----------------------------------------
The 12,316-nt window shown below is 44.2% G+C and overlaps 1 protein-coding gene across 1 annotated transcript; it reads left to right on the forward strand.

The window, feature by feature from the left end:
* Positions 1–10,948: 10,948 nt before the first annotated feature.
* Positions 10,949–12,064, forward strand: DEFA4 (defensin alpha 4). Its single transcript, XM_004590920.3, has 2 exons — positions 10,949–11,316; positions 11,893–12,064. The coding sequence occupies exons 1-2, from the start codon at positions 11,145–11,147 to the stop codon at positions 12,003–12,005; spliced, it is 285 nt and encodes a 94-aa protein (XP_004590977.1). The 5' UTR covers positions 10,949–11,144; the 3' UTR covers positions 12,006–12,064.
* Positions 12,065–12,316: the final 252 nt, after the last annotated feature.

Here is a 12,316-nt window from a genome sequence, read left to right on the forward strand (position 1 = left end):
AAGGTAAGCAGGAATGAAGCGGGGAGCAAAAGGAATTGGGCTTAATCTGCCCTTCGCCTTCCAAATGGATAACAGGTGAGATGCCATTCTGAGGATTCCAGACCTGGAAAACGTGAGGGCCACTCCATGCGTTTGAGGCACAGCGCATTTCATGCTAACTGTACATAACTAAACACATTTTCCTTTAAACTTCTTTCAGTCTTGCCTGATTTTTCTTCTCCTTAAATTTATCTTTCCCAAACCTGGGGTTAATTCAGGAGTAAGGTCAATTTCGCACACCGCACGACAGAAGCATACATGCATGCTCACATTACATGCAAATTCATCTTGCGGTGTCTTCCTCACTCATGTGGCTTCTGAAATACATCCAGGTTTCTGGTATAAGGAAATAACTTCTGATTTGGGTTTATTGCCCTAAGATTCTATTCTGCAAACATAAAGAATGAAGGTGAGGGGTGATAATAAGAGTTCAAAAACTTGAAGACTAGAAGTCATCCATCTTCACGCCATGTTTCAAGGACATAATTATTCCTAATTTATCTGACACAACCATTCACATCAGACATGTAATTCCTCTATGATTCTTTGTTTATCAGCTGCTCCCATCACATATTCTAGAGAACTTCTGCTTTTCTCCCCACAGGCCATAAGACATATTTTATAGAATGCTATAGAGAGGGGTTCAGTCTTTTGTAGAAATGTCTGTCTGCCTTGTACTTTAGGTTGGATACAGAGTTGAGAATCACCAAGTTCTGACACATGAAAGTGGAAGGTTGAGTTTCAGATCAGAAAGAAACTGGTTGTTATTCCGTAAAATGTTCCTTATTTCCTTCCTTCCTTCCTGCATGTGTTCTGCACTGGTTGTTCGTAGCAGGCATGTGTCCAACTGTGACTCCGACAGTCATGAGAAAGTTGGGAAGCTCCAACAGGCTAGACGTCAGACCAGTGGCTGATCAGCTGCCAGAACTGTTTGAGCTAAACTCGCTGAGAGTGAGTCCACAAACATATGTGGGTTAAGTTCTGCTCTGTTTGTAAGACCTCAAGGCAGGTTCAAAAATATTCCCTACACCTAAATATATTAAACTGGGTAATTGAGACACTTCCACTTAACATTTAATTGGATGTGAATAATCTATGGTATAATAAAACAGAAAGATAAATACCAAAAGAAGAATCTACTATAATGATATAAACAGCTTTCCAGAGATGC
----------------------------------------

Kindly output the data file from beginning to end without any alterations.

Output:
The 12,316-nt window shown below is 44.2% G+C and overlaps 1 protein-coding gene across 1 annotated transcript; it reads left to right on the forward strand.

The window, feature by feature from the left end:
* Positions 1–10,948: 10,948 nt before the first annotated feature.
* Positions 10,949–12,064, forward strand: DEFA4 (defensin alpha 4). Its single transcript, XM_004590920.3, has 2 exons — positions 10,949–11,316; positions 11,893–12,064. The coding sequence occupies exons 1-2, from the start codon at positions 11,145–11,147 to the stop codon at positions 12,003–12,005; spliced, it is 285 nt and encodes a 94-aa protein (XP_004590977.1). The 5' UTR covers positions 10,949–11,144; the 3' UTR covers positions 12,006–12,064.
* Positions 12,065–12,316: the final 252 nt, after the last annotated feature.

Here is a 12,316-nt window from a genome sequence, read left to right on the forward strand (position 1 = left end):
AAGGTAAGCAGGAATGAAGCGGGGAGCAAAAGGAATTGGGCTTAATCTGCCCTTCGCCTTCCAAATGGATAACAGGTGAGATGCCATTCTGAGGATTCCAGACCTGGAAAACGTGAGGGCCACTCCATGCGTTTGAGGCACAGCGCATTTCATGCTAACTGTACATAACTAAACACATTTTCCTTTAAACTTCTTTCAGTCTTGCCTGATTTTTCTTCTCCTTAAATTTATCTTTCCCAAACCTGGGGTTAATTCAGGAGTAAGGTCAATTTCGCACACCGCACGACAGAAGCATACATGCATGCTCACATTACATGCAAATTCATCTTGCGGTGTCTTCCTCACTCATGTGGCTTCTGAAATACATCCAGGTTTCTGGTATAAGGAAATAACTTCTGATTTGGGTTTATTGCCCTAAGATTCTATTCTGCAAACATAAAGAATGAAGGTGAGGGGTGATAATAAGAGTTCAAAAACTTGAAGACTAGAAGTCATCCATCTTCACGCCATGTTTCAAGGACATAATTATTCCTAATTTATCTGACACAACCATTCACATCAGACATGTAATTCCTCTATGATTCTTTGTTTATCAGCTGCTCCCATCACATATTCTAGAGAACTTCTGCTTTTCTCCCCACAGGCCATAAGACATATTTTATAGAATGCTATAGAGAGGGGTTCAGTCTTTTGTAGAAATGTCTGTCTGCCTTGTACTTTAGGTTGGATACAGAGTTGAGAATCACCAAGTTCTGACACATGAAAGTGGAAGGTTGAGTTTCAGATCAGAAAGAAACTGGTTGTTATTCCGTAAAATGTTCCTTATTTCCTTCCTTCCTTCCTGCATGTGTTCTGCACTGGTTGTTCGTAGCAGGCATGTGTCCAACTGTGACTCCGACAGTCATGAGAAAGTTGGGAAGCTCCAACAGGCTAGACGTCAGACCAGTGGCTGATCAGCTGCCAGAACTGTTTGAGCTAAACTCGCTGAGAGTGAGTCCACAAACATATGTGGGTTAAGTTCTGCTCTGTTTGTAAGACCTCAAGGCAGGTTCAAAAATATTCCCTACACCTAAATATATTAAACTGGGTAATTGAGACACTTCCACTTAACATTTAATTGGATGTGAATAATCTATGGTATAATAAAACAGAAAGATAAATACCAAAAGAAGAATCTACTATAATGATATAAACAGCTTTCCAGAGATGC